Updated 09/12/2012 05:01 PM
Manhattan Exhibit Chronicles Staten Island's History
A city museum is encouraging New Yorkers to get to know Staten Island through its latest exhibit. NY1's Amanda Farinacci filed the following report.
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Visit a Manhattan museum to learn about Staten Island? That's what organizers at the Museum of the City of New York are hoping people will do, and that what they see inside will encourage them to make a trip to the island.
Staten Island is no stone's throw from the Museum of the City of New York on Manhattan's Upper East Side, but for the next several months an exhibit about the borough will make its home there.
"One of the goals of the exhibition is not only to inform people about the history of Staten Island but also to let them know what's here right within our five borough city. And hopefully to encourage people to get off the ferry and to explore all of the things that are right at their doorstep," said Sarah Henry of the Museum of the City of New York.
Called "From Farm to City: Staten Island 1661 through 2012" the gallery chronicles the 350 year history of the borough by looking at the people, communities, institutions and city agencies that have shaped its formation. Using land use patterns as a theme, the exhibit is divided into four sections: Farms, pleasure grounds, suburbs and cities.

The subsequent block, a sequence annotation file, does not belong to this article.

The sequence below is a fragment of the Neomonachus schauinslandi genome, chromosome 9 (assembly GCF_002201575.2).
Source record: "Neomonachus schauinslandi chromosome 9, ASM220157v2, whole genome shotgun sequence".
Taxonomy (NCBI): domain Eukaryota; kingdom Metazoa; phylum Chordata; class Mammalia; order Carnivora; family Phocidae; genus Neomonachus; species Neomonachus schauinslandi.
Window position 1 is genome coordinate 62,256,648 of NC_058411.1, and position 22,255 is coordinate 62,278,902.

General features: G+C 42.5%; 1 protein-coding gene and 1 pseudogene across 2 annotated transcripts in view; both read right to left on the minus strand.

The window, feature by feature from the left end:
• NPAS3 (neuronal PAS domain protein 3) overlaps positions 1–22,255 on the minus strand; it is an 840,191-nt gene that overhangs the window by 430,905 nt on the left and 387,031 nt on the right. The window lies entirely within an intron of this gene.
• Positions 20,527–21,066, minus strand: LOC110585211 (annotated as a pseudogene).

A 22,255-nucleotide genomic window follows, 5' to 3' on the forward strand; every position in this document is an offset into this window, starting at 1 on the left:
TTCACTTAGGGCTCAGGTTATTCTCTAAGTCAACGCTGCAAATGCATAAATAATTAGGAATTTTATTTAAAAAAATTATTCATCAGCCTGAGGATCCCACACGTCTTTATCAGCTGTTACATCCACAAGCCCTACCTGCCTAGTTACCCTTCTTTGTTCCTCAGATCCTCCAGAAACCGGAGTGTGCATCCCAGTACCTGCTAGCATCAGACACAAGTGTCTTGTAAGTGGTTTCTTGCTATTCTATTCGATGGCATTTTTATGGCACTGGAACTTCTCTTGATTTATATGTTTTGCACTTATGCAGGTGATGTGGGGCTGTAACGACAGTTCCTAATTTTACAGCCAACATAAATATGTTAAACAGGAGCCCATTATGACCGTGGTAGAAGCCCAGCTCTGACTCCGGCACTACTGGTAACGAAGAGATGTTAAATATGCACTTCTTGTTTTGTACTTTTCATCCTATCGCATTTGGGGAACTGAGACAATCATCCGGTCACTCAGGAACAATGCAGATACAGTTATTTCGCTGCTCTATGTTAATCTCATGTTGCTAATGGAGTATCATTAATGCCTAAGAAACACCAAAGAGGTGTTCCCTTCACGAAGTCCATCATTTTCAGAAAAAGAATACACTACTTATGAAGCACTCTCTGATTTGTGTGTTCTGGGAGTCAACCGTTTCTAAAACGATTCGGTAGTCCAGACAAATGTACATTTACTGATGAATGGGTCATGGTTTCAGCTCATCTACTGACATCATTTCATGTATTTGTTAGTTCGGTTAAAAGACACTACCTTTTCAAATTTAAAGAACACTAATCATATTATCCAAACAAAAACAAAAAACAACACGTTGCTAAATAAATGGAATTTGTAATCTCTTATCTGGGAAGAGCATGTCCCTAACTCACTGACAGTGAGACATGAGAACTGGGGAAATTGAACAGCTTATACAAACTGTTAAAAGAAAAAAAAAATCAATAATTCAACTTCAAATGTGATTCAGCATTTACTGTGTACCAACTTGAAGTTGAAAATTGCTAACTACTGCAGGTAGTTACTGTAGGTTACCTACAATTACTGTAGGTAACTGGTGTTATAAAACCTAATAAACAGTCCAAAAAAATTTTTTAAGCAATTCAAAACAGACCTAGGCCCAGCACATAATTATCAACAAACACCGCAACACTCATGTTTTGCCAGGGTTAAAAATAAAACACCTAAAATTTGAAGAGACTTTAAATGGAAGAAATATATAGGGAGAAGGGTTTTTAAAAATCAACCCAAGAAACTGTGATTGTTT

"I think it's a place that a lot of people are unfamiliar with. So even grasping the geography of this place we wanted to be sure to cover the island from top to bottom to give people a sense of what's really there today," said Guest Curator Liz McEnaney.
It took organizers two years working with Staten Island cultural institutions and museums to compile the photos and artifacts for the exhibit that they felt would adequately tell Staten Island's story.
"We have really nifty things from the era of the resorts on Staten Island. Some of which were built by the breweries so we learned a little bit of the history of the brewing companies: Beer barrels, beer bottles," noted McEnaney.
The gallery has an interactive component, too. By logging onto mcny.org you can click on old maps of the island and compare them to what now exists.
The exhibit opens Thursday and will run through January.